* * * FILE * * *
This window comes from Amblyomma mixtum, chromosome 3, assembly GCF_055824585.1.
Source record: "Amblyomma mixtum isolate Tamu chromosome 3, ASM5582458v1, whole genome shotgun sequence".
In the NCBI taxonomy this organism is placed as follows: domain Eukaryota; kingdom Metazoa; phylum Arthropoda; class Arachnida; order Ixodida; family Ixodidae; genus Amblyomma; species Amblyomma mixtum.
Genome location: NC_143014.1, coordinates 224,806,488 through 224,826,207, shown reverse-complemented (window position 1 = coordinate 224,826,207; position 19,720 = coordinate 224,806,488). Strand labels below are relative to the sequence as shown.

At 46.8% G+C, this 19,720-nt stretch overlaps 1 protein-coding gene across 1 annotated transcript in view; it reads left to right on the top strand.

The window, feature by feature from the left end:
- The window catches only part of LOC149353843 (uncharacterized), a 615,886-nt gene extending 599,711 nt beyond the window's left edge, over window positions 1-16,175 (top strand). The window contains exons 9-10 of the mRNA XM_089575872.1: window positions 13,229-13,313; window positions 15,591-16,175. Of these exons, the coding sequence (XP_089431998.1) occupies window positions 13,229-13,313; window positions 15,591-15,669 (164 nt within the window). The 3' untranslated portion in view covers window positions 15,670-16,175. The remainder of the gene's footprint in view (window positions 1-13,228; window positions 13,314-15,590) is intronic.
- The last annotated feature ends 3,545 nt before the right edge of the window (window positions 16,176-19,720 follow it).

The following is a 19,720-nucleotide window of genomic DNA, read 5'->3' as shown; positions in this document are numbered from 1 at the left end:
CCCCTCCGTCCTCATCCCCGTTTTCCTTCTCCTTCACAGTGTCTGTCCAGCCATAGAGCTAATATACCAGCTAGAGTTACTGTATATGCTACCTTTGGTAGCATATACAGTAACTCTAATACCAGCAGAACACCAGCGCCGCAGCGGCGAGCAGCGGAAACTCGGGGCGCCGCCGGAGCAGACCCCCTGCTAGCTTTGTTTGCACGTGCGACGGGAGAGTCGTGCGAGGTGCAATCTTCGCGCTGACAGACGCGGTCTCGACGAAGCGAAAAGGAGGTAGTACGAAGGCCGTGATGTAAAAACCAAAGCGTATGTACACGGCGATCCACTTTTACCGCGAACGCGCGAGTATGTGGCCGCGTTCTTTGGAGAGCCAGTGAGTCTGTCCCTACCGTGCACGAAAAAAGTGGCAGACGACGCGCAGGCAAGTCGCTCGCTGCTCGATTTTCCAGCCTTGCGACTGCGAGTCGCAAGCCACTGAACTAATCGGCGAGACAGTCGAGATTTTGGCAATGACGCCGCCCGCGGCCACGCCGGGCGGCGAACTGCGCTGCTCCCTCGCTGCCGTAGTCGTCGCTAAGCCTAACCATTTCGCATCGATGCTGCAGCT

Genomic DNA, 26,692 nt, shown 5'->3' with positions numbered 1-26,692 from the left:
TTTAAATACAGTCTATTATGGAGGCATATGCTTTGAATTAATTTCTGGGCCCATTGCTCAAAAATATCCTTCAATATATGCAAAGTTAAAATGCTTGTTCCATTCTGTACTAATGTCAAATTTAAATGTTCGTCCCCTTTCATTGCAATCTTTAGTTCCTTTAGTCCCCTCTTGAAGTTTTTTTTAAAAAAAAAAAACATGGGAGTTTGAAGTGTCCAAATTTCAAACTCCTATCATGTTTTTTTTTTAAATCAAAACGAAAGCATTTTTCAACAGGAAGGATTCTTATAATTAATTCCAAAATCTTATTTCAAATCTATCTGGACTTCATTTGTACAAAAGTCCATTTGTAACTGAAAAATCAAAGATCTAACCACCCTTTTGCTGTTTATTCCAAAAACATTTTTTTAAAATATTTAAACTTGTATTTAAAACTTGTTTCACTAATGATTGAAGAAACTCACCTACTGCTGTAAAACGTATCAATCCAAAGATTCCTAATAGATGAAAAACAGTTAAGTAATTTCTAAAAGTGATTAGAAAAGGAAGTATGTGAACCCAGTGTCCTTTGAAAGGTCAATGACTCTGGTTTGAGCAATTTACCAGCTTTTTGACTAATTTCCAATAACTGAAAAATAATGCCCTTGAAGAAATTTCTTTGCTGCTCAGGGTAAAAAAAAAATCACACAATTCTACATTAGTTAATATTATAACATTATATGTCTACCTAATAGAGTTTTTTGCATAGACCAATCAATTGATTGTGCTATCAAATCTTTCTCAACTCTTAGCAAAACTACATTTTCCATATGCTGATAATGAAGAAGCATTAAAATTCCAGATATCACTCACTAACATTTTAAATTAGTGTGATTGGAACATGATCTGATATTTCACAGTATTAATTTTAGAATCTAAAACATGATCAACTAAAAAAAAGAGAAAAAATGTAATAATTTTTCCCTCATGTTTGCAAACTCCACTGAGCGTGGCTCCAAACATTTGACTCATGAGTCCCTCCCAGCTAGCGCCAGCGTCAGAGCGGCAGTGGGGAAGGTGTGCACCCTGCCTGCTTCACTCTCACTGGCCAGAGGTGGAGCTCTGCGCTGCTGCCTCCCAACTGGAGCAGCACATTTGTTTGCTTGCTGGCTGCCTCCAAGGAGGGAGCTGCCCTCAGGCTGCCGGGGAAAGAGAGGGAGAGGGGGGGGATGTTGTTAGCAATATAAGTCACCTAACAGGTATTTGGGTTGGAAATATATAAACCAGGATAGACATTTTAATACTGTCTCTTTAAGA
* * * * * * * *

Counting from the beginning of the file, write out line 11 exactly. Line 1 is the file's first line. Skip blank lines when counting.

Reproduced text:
Genomic DNA, 26,692 nt, shown 5'->3' with positions numbered 1-26,692 from the left: